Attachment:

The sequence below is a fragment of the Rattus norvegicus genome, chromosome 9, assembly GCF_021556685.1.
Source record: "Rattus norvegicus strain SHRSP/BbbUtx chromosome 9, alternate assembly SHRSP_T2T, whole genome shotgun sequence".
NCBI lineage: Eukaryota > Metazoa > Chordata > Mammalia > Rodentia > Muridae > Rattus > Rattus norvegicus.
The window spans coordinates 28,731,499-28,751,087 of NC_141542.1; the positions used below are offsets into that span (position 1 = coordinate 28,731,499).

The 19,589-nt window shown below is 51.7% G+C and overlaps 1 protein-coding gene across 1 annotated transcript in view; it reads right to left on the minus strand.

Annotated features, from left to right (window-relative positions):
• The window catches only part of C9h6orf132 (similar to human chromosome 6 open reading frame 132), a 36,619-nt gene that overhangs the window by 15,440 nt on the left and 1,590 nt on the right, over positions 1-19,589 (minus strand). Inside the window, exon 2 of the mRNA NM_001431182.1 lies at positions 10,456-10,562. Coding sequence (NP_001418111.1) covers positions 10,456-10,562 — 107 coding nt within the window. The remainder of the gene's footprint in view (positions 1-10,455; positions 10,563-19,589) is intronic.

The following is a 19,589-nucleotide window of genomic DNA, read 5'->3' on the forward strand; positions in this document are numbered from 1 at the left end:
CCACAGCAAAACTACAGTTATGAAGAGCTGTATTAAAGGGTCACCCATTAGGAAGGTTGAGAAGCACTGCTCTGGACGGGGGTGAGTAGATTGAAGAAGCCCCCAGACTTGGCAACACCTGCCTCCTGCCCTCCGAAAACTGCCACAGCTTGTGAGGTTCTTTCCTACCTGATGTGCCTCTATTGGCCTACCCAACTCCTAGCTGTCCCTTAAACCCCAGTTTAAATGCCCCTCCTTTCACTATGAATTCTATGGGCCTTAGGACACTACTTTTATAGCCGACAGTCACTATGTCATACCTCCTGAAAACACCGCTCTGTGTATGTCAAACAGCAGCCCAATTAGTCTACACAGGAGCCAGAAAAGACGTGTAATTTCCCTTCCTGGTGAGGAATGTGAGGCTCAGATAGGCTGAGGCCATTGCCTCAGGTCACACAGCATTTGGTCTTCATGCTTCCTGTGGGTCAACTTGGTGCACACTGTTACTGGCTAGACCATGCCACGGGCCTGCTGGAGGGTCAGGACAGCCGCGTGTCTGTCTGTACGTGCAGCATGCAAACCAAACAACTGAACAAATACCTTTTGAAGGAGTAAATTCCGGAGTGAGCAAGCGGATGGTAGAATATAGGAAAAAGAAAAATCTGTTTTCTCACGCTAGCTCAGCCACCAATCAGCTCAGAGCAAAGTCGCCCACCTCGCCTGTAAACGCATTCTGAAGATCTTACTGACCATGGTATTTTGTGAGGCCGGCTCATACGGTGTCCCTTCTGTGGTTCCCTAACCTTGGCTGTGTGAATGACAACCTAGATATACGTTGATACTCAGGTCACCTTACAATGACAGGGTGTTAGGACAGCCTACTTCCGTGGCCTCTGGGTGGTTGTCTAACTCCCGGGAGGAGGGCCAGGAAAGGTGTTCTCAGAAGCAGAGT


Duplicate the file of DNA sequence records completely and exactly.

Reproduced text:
The sequence below is a fragment of the Rattus norvegicus genome, chromosome 9, assembly GCF_021556685.1.
Source record: "Rattus norvegicus strain SHRSP/BbbUtx chromosome 9, alternate assembly SHRSP_T2T, whole genome shotgun sequence".
NCBI lineage: Eukaryota > Metazoa > Chordata > Mammalia > Rodentia > Muridae > Rattus > Rattus norvegicus.
The window spans coordinates 28,731,499-28,751,087 of NC_141542.1; the positions used below are offsets into that span (position 1 = coordinate 28,731,499).

The 19,589-nt window shown below is 51.7% G+C and overlaps 1 protein-coding gene across 1 annotated transcript in view; it reads right to left on the minus strand.

Annotated features, from left to right (window-relative positions):
• The window catches only part of C9h6orf132 (similar to human chromosome 6 open reading frame 132), a 36,619-nt gene that overhangs the window by 15,440 nt on the left and 1,590 nt on the right, over positions 1-19,589 (minus strand). Inside the window, exon 2 of the mRNA NM_001431182.1 lies at positions 10,456-10,562. Coding sequence (NP_001418111.1) covers positions 10,456-10,562 — 107 coding nt within the window. The remainder of the gene's footprint in view (positions 1-10,455; positions 10,563-19,589) is intronic.

The following is a 19,589-nucleotide window of genomic DNA, read 5'->3' on the forward strand; positions in this document are numbered from 1 at the left end:
CCACAGCAAAACTACAGTTATGAAGAGCTGTATTAAAGGGTCACCCATTAGGAAGGTTGAGAAGCACTGCTCTGGACGGGGGTGAGTAGATTGAAGAAGCCCCCAGACTTGGCAACACCTGCCTCCTGCCCTCCGAAAACTGCCACAGCTTGTGAGGTTCTTTCCTACCTGATGTGCCTCTATTGGCCTACCCAACTCCTAGCTGTCCCTTAAACCCCAGTTTAAATGCCCCTCCTTTCACTATGAATTCTATGGGCCTTAGGACACTACTTTTATAGCCGACAGTCACTATGTCATACCTCCTGAAAACACCGCTCTGTGTATGTCAAACAGCAGCCCAATTAGTCTACACAGGAGCCAGAAAAGACGTGTAATTTCCCTTCCTGGTGAGGAATGTGAGGCTCAGATAGGCTGAGGCCATTGCCTCAGGTCACACAGCATTTGGTCTTCATGCTTCCTGTGGGTCAACTTGGTGCACACTGTTACTGGCTAGACCATGCCACGGGCCTGCTGGAGGGTCAGGACAGCCGCGTGTCTGTCTGTACGTGCAGCATGCAAACCAAACAACTGAACAAATACCTTTTGAAGGAGTAAATTCCGGAGTGAGCAAGCGGATGGTAGAATATAGGAAAAAGAAAAATCTGTTTTCTCACGCTAGCTCAGCCACCAATCAGCTCAGAGCAAAGTCGCCCACCTCGCCTGTAAACGCATTCTGAAGATCTTACTGACCATGGTATTTTGTGAGGCCGGCTCATACGGTGTCCCTTCTGTGGTTCCCTAACCTTGGCTGTGTGAATGACAACCTAGATATACGTTGATACTCAGGTCACCTTACAATGACAGGGTGTTAGGACAGCCTACTTCCGTGGCCTCTGGGTGGTTGTCTAACTCCCGGGAGGAGGGCCAGGAAAGGTGTTCTCAGAAGCAGAGT